Maine welcomes about 36 million tourists per year, and in addition to local traffic, Sweet Dirt anticipates a boost from tourism when the adult-use market finally launches.

“That from our standpoint is a huge advantage,” Jim says. “We have really looked at the way that we position our location in Waterville in central Maine by the ski resorts, by the Belgrade Lakes, [and] in Portland, … in the largest municipality in the state, where all the cruise ships come into town and where the airport is. … And then Eliot is right on the border of Maine, where 10,000 cars travel over the bridge every Saturday morning from the eastern seaboard and … their first [stop] in the state of Maine is Eliot. We’ve really looked at the tourism market in the state and adjusted our strategy from that standpoint.”

When hiring new employees for its expansion to the adult-use market, Sweet Dirt focuses on customer service and product training to ensure the staff is prepared to serve an expanded customer base.

“If we hire the right people and we are diligent from day one about making sure that they understand what this company is about and the ethos that this company is trying to portray to the general public, then I think we’ve done a really nice job from a hiring standpoint,” Jim says.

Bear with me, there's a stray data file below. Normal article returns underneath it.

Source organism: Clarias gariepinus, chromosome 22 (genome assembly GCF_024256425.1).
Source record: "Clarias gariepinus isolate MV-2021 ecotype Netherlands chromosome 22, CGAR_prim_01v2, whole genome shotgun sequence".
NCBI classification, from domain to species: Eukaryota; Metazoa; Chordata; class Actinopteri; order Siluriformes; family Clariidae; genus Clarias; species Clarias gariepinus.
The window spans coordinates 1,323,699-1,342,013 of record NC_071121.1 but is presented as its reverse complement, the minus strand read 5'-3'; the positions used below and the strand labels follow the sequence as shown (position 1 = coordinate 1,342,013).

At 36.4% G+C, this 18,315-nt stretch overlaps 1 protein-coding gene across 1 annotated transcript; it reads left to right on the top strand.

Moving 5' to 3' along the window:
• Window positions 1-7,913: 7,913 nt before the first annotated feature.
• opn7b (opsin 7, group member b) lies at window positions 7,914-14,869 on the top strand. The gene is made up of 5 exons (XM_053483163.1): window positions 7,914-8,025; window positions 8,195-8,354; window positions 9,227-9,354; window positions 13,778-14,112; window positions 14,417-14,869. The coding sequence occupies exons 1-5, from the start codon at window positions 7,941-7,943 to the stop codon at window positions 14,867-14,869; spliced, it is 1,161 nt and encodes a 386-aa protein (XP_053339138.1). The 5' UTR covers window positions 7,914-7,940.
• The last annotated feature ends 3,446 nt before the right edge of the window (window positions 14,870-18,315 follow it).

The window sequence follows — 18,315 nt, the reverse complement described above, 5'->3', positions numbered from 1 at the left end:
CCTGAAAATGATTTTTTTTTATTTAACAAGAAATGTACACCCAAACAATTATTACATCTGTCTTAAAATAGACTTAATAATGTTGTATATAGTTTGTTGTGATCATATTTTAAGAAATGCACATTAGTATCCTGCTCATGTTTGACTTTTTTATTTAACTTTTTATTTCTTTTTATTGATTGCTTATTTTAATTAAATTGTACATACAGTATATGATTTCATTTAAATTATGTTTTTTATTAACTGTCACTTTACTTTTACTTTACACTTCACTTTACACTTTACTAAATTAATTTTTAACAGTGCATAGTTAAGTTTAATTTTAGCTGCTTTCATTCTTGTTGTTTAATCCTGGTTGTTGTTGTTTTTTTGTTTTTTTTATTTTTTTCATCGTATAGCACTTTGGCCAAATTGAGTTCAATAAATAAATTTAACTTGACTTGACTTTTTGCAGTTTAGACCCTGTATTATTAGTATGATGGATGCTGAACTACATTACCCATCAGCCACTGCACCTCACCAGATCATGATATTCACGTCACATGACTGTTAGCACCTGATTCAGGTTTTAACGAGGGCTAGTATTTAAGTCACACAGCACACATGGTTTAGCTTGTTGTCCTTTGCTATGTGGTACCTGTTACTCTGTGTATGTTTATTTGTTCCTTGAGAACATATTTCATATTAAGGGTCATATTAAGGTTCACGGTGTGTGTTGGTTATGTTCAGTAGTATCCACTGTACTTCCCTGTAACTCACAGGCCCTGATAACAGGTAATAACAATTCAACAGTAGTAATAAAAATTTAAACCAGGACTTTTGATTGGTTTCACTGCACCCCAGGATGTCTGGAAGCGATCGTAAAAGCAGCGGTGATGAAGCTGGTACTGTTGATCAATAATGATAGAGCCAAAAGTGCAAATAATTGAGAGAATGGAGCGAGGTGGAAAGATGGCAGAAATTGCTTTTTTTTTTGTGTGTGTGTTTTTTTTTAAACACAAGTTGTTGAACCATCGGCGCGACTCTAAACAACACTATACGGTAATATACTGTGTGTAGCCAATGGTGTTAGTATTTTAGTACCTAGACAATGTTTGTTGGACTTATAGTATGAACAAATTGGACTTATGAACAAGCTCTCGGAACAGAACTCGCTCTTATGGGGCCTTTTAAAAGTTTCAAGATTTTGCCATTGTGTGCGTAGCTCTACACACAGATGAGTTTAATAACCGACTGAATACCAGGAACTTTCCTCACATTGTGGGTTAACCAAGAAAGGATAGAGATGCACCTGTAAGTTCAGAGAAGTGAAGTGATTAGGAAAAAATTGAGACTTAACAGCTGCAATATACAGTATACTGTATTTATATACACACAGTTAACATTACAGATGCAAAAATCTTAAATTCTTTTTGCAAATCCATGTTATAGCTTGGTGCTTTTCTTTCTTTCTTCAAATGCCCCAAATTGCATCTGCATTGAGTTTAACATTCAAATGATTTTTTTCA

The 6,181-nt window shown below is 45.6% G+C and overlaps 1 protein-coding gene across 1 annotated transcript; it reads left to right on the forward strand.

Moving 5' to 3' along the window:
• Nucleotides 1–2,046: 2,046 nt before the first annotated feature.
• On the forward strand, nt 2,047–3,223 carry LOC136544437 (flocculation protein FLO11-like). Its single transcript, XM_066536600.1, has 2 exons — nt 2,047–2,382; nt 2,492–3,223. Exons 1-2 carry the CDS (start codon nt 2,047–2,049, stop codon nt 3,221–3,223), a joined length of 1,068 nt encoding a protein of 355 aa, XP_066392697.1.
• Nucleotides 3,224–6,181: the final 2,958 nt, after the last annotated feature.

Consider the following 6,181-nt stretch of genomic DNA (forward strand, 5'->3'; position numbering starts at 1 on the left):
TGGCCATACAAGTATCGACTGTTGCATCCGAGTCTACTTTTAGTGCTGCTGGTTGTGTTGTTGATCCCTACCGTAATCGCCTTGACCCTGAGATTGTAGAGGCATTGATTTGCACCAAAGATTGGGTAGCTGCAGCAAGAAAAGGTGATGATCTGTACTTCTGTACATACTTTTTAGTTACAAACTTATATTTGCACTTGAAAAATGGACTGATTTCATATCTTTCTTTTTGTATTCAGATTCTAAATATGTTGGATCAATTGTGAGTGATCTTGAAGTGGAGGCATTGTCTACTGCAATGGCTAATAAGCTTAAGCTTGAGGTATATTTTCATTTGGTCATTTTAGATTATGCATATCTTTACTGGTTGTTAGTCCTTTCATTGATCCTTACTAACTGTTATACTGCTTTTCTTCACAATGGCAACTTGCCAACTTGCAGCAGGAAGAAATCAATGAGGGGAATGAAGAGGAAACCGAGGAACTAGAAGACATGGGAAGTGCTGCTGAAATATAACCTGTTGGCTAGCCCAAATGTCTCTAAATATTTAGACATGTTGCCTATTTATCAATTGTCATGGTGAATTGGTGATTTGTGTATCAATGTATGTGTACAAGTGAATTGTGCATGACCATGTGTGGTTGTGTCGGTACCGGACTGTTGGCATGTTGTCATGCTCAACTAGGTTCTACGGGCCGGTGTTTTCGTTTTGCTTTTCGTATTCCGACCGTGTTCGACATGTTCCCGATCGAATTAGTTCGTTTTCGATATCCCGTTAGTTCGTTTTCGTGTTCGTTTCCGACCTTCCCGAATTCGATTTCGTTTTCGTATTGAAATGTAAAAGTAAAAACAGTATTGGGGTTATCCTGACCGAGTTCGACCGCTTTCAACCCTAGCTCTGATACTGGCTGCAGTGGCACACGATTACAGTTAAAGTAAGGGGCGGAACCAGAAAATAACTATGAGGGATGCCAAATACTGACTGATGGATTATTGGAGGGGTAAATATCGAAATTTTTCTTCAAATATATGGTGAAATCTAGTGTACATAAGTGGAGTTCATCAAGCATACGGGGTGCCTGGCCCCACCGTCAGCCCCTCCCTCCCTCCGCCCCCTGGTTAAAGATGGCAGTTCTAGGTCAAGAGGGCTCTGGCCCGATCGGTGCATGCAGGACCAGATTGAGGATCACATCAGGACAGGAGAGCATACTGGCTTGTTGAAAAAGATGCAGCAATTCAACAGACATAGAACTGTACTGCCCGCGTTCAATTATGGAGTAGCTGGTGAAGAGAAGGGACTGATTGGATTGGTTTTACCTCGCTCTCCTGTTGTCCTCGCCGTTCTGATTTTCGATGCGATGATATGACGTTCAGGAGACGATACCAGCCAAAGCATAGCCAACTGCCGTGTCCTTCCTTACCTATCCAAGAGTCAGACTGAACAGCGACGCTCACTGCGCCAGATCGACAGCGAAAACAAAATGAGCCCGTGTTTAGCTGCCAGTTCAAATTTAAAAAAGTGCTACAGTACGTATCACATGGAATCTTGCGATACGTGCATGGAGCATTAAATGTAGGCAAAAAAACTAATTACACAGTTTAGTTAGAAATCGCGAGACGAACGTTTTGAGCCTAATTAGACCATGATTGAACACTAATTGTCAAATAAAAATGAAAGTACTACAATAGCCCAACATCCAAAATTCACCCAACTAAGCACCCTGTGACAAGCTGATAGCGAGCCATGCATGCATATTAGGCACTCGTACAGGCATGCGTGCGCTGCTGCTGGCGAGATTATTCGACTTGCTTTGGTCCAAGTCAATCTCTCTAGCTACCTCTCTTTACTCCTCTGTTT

Sweet Dirt plans to hire an additional 125 to 150 employees within the next year, and the foundation is what Jim calls “one of the best executive teams in the entire state,” which is 70% female.

“We have been very diligent about the people that we’ve brought on board from all walks of life, some from in cannabis, some from out of cannabis,” he says. “But everybody on the executive team brings something to bear that has made this a special organization.”

Leaning on Lessons Learned

Jessica Oliver, Sweet Dirt’s VP of Cannabis Operations, has worked in Maine’s medical market for nearly a decade, and she says adult-use businesses can learn from the medical industry’s early growing pains.

“I remember when this program launched in 2011 with everybody scrambling for supply and limiting what folks could purchase,” Oliver says. “To see the medical market evolve into such a mature market is something we’re really looking forward to for adult-use, but we also know we’ll have the challenge of the product supply chain meeting demand. I think our experience in dealing with that in the medical market gives us a confidence and a path forward to get through that in adult-use.”

Oliver also expects regulations to become less stringent as the market matures.

“As we’ve seen in other states, the legislative statutes can perhaps be a little bit tight at the beginning, and then as the governing bodies get a little bit more comfortable, things change and loosen up, so we’re preparing for and anticipating the changes to come and also pivoting where we need to [in order] to meet the standards right out of the gate,” she says. “I would say we all in all feel well-prepared for the challenges that we’re going to face.”